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  Classical Editor Rob Barnett    


 

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Giuseppe VERDI (1813-1901)
Falstaff – lyric comedy in two acts (1889-90)
Libretto by Arrigo Boito after Shakespeare
Sir John Falstaff – Gabriel Bacquier (baritone)
Ford – Richard Stilwell (baritone)
Fenton – Max-René Cosotti (tenor)
Dr. Cajus – John Lanigan (tenor)
Bardolfo – Peter Maus (tenor)
Pistola – Ulrik Cold (bass)
Mrs. Alice Ford – Karan Armstrong (soprano)
Nannetta – Juta-Renate Ihloff (soprano)
Mrs. Quickly – Marta Szirmay (mezzo)
Mrs. Meg Page – Sylvia Lindenstrand (mezzo)
Chorus of the Vienna State Opera
Vienna Philharmonic Orchestra/Sir Georg Solti
Directed by Götz Friedrich
Filmed at BUFA Studios, Berlin, February-March 1979
DEUTSCHE GRAMMOPHON UNITEL 073 4080 [125:00]


I have decidedly mixed feelings regarding ‘filmed’ opera - that is, opera shot on location or in the studio (as here) with a separate soundtrack dubbed on later. There are some advantages I suppose, such as no stage noise, better quality sound (sometimes) and cinematic realism, if that’s what you want. The downsides are lack of any real stage excitement or involvement and the worst thing for me, often poor dubbing and synchronisation of sound and picture.

This 1979 film of Verdi’s last opera has a smattering of both pros and cons. The poor lip sync is definitely there, with quite a delay in places between what you see and what you hear. Also, even though we know the singers are miming to their own voices, their actions and music are sometimes rather incongruous; in other words, they simply don’t look like they are actually singing at times. Once you accept these irritations, which do fade into the background as things progress, there’s actually quite a lot to enjoy here, with a generally very high level of singing and playing.

The chief draw is probably the title performance by Gabriel Bacquier in a part that, as far as I’m aware, he never recorded commercially. He was in exceptionally good voice in the 1970s - his Golaud on Serge Baudo’s 1978 Pelleas is one of the finest there is - and his voice has an ideally rich, dark timbre, virtually bass-baritone. He clearly enjoys the acting as well, relishing Sir John’s more eccentric moments - the outrageous dressing up in Act 2 - and knockabout farce (the basket scene) without losing sight of the subtler points of the character. The barbed sarcasm and wit he throws at his sidekicks Pistol and Bardolph really is funny, especially given the difference in stature of the tiny Peter Maus and the giant Ulrik Cold, who some may remember as Sarastro in Ingmar Bergman’s famous Magic Flute film. This broad humour contrasts beautifully with the wounded dignity he displays near the end; here, camera close-ups really do help, as Bacquier acts as well with his eyes as anything.

Richard Stilwell puts in a nicely rounded performance as the jealous Ford, his lighter but equally dramatic baritone providing a good foil for Bacquier.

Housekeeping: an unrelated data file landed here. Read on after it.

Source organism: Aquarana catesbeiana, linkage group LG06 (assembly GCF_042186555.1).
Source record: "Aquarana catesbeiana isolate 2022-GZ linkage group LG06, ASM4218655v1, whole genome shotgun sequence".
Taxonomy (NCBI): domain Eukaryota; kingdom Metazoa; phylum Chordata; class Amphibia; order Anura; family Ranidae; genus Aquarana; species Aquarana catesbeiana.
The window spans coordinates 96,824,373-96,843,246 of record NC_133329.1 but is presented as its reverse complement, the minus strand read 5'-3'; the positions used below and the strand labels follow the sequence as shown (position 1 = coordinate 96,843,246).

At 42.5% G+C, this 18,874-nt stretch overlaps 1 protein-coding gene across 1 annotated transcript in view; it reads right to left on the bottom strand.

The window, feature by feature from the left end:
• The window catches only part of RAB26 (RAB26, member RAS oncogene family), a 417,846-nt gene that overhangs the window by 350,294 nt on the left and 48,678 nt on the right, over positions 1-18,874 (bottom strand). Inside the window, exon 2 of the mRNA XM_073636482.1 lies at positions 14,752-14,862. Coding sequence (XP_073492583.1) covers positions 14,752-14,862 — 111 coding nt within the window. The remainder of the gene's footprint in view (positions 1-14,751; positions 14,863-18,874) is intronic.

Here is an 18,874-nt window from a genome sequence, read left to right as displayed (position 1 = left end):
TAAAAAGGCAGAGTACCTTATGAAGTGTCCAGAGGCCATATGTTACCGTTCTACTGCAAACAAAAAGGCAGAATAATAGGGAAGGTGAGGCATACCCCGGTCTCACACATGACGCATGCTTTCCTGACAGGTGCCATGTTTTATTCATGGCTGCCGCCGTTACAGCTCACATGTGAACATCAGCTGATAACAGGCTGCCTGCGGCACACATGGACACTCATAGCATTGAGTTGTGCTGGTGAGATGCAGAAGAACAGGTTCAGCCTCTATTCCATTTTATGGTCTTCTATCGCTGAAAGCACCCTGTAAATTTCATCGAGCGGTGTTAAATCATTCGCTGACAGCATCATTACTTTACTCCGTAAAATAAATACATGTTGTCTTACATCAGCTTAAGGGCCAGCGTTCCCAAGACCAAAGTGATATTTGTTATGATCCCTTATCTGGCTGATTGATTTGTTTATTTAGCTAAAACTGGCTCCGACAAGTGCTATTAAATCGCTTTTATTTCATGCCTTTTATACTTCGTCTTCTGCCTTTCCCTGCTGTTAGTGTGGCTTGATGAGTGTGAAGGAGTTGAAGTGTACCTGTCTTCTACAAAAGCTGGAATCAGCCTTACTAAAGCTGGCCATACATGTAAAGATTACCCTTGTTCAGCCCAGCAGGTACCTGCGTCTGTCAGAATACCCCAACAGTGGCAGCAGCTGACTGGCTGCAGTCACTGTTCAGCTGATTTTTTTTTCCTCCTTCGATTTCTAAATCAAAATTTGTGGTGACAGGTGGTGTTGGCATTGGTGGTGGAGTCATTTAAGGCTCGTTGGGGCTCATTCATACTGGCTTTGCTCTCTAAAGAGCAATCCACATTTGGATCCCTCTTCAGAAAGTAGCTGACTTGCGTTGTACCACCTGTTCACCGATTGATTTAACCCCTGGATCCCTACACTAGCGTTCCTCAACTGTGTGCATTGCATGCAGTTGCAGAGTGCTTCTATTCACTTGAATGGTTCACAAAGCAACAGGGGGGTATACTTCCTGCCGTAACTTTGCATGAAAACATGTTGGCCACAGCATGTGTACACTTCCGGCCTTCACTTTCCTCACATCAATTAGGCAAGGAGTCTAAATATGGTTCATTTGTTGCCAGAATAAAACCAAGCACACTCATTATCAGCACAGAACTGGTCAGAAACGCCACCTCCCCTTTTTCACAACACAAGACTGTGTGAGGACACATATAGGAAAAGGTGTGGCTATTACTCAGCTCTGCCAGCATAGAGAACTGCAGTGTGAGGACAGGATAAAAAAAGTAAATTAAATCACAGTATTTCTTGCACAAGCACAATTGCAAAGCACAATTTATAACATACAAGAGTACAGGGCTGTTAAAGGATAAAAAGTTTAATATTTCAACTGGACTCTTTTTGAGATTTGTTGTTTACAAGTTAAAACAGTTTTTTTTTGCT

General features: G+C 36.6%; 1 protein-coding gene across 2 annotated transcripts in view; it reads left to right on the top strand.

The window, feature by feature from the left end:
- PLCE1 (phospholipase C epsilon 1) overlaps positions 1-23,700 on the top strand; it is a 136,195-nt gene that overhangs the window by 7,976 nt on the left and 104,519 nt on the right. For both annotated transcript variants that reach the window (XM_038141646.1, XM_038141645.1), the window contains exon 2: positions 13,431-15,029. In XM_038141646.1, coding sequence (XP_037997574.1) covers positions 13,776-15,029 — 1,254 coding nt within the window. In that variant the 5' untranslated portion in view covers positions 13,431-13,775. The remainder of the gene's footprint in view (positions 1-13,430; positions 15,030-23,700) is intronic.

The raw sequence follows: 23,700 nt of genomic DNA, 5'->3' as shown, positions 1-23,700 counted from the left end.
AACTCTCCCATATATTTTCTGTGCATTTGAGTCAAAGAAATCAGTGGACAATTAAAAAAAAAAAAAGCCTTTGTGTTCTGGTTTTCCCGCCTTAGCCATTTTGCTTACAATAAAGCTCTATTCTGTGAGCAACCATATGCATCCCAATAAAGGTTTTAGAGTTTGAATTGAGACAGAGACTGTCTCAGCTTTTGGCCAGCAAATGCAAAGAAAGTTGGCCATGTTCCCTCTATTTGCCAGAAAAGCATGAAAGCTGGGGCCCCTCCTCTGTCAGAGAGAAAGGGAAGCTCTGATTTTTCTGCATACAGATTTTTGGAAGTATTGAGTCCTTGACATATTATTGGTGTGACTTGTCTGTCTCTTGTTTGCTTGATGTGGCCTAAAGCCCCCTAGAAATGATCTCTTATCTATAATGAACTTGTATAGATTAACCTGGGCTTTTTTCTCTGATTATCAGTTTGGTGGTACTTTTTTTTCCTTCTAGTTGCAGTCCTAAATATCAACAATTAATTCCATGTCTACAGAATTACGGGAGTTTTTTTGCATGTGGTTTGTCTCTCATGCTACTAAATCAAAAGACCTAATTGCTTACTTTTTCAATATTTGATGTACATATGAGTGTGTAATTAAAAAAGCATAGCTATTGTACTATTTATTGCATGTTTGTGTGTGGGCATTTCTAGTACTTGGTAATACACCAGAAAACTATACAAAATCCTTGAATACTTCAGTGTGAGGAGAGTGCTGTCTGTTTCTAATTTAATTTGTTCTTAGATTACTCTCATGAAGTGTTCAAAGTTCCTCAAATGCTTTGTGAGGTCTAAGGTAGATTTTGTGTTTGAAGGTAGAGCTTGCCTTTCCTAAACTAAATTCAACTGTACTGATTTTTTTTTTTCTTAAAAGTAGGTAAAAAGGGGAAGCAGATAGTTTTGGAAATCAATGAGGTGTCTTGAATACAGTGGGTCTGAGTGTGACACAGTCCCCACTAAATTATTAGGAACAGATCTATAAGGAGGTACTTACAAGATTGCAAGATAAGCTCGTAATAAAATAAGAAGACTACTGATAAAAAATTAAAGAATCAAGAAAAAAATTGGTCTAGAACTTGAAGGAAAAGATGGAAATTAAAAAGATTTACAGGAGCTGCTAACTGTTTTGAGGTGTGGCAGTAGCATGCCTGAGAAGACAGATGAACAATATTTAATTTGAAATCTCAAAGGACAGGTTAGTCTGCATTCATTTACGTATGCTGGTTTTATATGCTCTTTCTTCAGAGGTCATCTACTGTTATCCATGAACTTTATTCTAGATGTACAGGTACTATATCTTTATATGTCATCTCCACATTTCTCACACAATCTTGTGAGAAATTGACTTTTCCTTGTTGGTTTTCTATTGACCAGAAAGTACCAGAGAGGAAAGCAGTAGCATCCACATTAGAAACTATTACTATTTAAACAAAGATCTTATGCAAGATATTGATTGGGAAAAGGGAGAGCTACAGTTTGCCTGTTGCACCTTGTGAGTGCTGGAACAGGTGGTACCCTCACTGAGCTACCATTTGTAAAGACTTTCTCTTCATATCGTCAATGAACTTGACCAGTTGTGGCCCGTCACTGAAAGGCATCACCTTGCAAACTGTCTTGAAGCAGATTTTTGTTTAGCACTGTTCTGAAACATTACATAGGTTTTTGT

Of the women, I particularly liked Karan Armstrong’s Alice Ford, well sung and vibrantly acted as well as being gorgeous to look at. The young lovers make an appealing pair, though Jutta Ihloff’s Nannetta doesn’t look a great deal younger than her mother!

Götz Friedrich’s completely naturalistic, studio-bound production does try to give us plenty of life and variety, the real feeling of a vibrant community. His fluid camera accurately captures telling moments, whether it be a grimace or a glance, and he often roves in a rhythmic counterpoint to the score itself, as in the final fugue. It is certainly true that we can experience more fully the wider world of these characters and it goes a long way to fulfilling Friedrich’s aim of making filmed opera a ‘real-life story turned into music’.

He is not afraid to show us overt sexuality, especially in the scene where Mistress Quickly uses her feminine ‘assets’ to entice the fat knight, who is so aroused he descends into lascivious groping. Friedrich also homes in on some of the darker elements of the story, showing how the normally placid community turn into a virtual lynch mob at one point in the Windsor Forest scene. It’s a deeply intelligent production from a director steeped in the theatre but looking to explore further in this medium.

Solti obviously loved the score and recorded the opera three times, of which this is the second. He conducts with great energy and forcefulness, perhaps a little too much at times, though it’s undeniably exciting. The soundtrack, recorded a year earlier in Vienna, sounds splendid with the orchestra on top form and well captured by top audio engineers Christopher Raeburn and Jimmy Lock.

There are no extras and the picture quality is a little dated and grainy though perfectly acceptable. I could also have done without the rather stern German voiceover that gives us a synoptic outline prior to each act; you can’t programme it out but can fast forward if it irritates. All told, there are too many good artists involved here for there not to be something to enjoy. There are other good Falstaffs on DVD, including the rather conceptualized Covent Garden production with Terfel and the much straighter La Scala one conducted by Muti, but if you don’t mind the dubbed film approach, this is pretty good.

Tony Haywood

 

 



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